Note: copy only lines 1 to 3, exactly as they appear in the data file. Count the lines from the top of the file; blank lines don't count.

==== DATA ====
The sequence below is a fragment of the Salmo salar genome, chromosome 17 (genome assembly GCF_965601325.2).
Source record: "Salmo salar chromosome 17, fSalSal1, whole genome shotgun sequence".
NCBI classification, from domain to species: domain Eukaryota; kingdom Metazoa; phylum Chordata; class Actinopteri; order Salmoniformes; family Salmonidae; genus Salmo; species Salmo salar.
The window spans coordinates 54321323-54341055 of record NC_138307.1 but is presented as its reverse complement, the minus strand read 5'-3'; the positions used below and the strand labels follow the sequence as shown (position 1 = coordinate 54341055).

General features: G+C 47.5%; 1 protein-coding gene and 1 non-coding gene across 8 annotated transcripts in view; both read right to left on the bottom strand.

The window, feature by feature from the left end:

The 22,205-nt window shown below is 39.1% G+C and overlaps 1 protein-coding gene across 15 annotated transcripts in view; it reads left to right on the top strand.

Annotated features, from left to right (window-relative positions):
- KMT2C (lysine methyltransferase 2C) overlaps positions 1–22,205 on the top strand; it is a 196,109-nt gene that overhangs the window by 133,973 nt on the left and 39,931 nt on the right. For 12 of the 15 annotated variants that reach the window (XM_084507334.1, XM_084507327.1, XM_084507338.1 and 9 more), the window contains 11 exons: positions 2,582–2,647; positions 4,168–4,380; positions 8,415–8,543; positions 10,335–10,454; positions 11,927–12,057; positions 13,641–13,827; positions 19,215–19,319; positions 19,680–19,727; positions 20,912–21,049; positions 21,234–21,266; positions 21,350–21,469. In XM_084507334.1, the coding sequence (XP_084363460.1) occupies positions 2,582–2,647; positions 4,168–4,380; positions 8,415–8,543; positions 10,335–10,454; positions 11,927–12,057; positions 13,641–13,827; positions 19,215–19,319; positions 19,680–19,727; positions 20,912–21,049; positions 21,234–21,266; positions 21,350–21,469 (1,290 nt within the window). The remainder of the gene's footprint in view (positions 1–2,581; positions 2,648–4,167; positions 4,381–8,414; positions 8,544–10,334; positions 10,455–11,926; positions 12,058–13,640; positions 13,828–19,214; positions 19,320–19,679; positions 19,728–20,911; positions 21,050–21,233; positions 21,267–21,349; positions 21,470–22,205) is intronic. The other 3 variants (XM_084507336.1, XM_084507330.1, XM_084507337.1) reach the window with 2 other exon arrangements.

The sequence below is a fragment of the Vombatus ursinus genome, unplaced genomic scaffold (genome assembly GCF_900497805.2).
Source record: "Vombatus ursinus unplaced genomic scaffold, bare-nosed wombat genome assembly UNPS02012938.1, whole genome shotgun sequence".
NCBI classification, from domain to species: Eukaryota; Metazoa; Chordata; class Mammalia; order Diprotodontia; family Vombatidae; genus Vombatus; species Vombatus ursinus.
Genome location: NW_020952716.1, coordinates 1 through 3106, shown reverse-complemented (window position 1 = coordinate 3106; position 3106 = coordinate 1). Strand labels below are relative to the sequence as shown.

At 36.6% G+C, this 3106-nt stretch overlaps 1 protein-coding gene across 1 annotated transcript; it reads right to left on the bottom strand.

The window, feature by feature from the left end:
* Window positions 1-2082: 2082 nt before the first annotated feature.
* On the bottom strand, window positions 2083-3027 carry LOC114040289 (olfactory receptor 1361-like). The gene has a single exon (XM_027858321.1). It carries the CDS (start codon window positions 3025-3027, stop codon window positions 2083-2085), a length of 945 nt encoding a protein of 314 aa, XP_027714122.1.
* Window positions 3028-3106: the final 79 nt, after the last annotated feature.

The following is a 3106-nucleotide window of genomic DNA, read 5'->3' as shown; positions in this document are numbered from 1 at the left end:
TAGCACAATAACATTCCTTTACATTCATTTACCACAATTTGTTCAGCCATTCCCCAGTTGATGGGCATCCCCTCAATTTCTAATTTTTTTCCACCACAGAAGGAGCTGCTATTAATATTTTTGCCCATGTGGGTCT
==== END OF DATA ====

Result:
The sequence below is a fragment of the Salmo salar genome, chromosome 17 (genome assembly GCF_965601325.2).
Source record: "Salmo salar chromosome 17, fSalSal1, whole genome shotgun sequence".
NCBI classification, from domain to species: domain Eukaryota; kingdom Metazoa; phylum Chordata; class Actinopteri; order Salmoniformes; family Salmonidae; genus Salmo; species Salmo salar.